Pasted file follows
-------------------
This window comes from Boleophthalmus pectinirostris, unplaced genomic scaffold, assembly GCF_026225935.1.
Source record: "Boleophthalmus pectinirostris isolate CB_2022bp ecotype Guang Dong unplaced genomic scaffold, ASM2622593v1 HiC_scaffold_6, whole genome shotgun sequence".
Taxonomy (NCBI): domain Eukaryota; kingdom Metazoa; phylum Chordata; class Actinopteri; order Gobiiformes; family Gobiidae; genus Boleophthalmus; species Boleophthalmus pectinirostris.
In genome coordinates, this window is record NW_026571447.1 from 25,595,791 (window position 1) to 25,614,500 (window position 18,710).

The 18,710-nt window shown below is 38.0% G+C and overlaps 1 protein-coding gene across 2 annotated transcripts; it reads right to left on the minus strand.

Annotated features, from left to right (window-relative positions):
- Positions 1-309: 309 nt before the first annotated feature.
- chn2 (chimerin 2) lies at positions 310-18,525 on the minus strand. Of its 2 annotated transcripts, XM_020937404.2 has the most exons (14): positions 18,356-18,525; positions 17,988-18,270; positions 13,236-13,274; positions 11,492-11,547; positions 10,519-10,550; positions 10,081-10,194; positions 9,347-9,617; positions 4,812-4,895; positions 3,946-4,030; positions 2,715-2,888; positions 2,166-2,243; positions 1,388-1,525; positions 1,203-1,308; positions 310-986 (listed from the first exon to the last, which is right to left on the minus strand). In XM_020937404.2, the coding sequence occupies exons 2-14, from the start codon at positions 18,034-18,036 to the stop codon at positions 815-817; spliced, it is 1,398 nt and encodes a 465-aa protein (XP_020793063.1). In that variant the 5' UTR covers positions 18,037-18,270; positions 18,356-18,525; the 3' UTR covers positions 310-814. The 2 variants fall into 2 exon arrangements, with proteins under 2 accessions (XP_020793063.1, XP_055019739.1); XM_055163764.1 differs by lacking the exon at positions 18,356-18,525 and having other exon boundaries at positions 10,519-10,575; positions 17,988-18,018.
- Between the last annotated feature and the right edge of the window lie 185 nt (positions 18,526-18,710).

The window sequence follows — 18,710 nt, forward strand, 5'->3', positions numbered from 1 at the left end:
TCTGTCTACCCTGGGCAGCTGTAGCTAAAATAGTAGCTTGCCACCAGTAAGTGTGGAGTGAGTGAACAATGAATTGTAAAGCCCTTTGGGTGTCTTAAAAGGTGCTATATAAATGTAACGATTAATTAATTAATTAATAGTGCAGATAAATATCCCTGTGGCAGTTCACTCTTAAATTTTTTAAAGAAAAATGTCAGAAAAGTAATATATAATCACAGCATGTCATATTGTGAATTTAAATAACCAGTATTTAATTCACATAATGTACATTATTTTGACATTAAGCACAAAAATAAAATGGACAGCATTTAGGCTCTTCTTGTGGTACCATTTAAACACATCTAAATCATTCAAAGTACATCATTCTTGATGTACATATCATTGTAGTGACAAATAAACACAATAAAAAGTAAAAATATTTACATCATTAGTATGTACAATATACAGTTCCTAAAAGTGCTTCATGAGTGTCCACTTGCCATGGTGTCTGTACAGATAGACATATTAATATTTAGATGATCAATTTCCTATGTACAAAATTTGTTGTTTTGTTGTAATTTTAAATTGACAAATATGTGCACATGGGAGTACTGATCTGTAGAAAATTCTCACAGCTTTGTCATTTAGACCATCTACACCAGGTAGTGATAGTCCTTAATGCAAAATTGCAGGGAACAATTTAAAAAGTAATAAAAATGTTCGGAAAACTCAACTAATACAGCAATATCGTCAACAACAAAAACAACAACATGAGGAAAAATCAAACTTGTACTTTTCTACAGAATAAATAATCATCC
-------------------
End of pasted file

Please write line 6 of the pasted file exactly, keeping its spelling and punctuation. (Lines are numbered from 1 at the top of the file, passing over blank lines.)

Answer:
Annotated features, from left to right (window-relative positions):